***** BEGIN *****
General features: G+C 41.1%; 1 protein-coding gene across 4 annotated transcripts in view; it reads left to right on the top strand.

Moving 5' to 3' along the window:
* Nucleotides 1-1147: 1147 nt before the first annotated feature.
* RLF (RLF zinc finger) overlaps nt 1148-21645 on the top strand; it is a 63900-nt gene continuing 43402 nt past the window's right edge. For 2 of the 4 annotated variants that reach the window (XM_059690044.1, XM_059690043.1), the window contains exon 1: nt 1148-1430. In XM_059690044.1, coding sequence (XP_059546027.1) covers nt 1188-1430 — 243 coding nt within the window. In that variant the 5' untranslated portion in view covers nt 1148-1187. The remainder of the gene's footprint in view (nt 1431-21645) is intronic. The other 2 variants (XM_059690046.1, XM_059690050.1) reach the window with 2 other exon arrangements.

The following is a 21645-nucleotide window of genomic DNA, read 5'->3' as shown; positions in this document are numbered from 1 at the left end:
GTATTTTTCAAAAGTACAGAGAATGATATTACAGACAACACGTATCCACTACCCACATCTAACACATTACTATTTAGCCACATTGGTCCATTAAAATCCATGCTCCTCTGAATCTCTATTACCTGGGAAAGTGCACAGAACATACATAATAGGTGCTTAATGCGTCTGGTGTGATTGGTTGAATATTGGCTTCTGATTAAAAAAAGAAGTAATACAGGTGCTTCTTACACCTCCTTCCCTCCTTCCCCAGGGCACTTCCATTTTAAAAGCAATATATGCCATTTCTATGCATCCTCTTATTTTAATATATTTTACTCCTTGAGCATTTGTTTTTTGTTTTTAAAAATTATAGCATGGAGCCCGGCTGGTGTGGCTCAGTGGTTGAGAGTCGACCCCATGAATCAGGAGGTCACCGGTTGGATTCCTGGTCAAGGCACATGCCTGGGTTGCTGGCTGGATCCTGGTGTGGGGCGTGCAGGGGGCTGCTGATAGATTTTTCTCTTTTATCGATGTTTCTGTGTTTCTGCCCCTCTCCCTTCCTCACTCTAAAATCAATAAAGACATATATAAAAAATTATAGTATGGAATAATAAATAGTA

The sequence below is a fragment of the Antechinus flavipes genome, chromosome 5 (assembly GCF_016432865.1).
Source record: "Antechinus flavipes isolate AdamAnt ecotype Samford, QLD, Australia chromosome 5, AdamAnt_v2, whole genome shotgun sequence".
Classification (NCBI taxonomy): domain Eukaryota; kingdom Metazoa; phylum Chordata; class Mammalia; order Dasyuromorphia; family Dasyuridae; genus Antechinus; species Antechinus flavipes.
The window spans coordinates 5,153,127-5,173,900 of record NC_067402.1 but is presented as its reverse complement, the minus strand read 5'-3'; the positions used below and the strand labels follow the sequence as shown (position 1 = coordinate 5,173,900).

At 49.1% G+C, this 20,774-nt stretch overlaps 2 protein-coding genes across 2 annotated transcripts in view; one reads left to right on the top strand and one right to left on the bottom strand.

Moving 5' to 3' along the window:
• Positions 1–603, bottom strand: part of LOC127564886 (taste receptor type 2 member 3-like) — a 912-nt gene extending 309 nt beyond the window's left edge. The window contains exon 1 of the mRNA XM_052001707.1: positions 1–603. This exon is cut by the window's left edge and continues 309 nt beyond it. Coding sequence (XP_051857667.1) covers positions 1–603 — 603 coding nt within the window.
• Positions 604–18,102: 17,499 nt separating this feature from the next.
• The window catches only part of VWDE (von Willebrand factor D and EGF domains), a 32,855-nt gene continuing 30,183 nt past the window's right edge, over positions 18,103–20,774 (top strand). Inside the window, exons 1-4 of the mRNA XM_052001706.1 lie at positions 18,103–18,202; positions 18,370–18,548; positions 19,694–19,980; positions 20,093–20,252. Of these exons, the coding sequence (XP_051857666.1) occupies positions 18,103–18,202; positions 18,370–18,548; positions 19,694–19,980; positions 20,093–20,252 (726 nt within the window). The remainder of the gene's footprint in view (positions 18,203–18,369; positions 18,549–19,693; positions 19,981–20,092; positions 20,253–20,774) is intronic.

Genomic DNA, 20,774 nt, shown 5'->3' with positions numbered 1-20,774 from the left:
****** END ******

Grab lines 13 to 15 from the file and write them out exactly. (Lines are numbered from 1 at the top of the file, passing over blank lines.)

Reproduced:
• Positions 1–603, bottom strand: part of LOC127564886 (taste receptor type 2 member 3-like) — a 912-nt gene extending 309 nt beyond the window's left edge. The window contains exon 1 of the mRNA XM_052001707.1: positions 1–603. This exon is cut by the window's left edge and continues 309 nt beyond it. Coding sequence (XP_051857667.1) covers positions 1–603 — 603 coding nt within the window.
• Positions 604–18,102: 17,499 nt separating this feature from the next.
• The window catches only part of VWDE (von Willebrand factor D and EGF domains), a 32,855-nt gene continuing 30,183 nt past the window's right edge, over positions 18,103–20,774 (top strand). Inside the window, exons 1-4 of the mRNA XM_052001706.1 lie at positions 18,103–18,202; positions 18,370–18,548; positions 19,694–19,980; positions 20,093–20,252. Of these exons, the coding sequence (XP_051857666.1) occupies positions 18,103–18,202; positions 18,370–18,548; positions 19,694–19,980; positions 20,093–20,252 (726 nt within the window). The remainder of the gene's footprint in view (positions 18,203–18,369; positions 18,549–19,693; positions 19,981–20,092; positions 20,253–20,774) is intronic.